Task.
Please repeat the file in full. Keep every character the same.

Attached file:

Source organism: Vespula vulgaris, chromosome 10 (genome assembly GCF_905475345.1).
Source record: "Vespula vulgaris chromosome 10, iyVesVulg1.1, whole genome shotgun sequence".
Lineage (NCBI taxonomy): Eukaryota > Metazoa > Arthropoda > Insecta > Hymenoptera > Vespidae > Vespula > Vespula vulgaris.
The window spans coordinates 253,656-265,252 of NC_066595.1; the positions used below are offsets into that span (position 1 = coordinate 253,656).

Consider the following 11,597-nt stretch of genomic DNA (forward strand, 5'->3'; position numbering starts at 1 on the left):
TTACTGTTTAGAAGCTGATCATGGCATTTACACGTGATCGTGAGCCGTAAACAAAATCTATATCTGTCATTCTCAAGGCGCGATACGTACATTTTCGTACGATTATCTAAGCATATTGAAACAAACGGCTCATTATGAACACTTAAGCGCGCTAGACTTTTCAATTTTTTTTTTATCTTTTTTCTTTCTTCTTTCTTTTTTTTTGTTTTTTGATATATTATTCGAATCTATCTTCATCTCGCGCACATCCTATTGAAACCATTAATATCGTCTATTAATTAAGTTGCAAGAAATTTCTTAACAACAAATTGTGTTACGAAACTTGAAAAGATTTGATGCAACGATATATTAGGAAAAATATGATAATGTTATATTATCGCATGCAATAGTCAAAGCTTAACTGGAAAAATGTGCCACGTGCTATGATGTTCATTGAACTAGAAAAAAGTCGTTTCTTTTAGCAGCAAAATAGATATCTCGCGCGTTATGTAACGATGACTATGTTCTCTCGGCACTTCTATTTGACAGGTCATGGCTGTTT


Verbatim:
Source organism: Vespula vulgaris, chromosome 10 (genome assembly GCF_905475345.1).
Source record: "Vespula vulgaris chromosome 10, iyVesVulg1.1, whole genome shotgun sequence".
Lineage (NCBI taxonomy): Eukaryota > Metazoa > Arthropoda > Insecta > Hymenoptera > Vespidae > Vespula > Vespula vulgaris.
The window spans coordinates 253,656-265,252 of NC_066595.1; the positions used below are offsets into that span (position 1 = coordinate 253,656).

Consider the following 11,597-nt stretch of genomic DNA (forward strand, 5'->3'; position numbering starts at 1 on the left):
TTACTGTTTAGAAGCTGATCATGGCATTTACACGTGATCGTGAGCCGTAAACAAAATCTATATCTGTCATTCTCAAGGCGCGATACGTACATTTTCGTACGATTATCTAAGCATATTGAAACAAACGGCTCATTATGAACACTTAAGCGCGCTAGACTTTTCAATTTTTTTTTTATCTTTTTTCTTTCTTCTTTCTTTTTTTTTGTTTTTTGATATATTATTCGAATCTATCTTCATCTCGCGCACATCCTATTGAAACCATTAATATCGTCTATTAATTAAGTTGCAAGAAATTTCTTAACAACAAATTGTGTTACGAAACTTGAAAAGATTTGATGCAACGATATATTAGGAAAAATATGATAATGTTATATTATCGCATGCAATAGTCAAAGCTTAACTGGAAAAATGTGCCACGTGCTATGATGTTCATTGAACTAGAAAAAAGTCGTTTCTTTTAGCAGCAAAATAGATATCTCGCGCGTTATGTAACGATGACTATGTTCTCTCGGCACTTCTATTTGACAGGTCATGGCTGTTT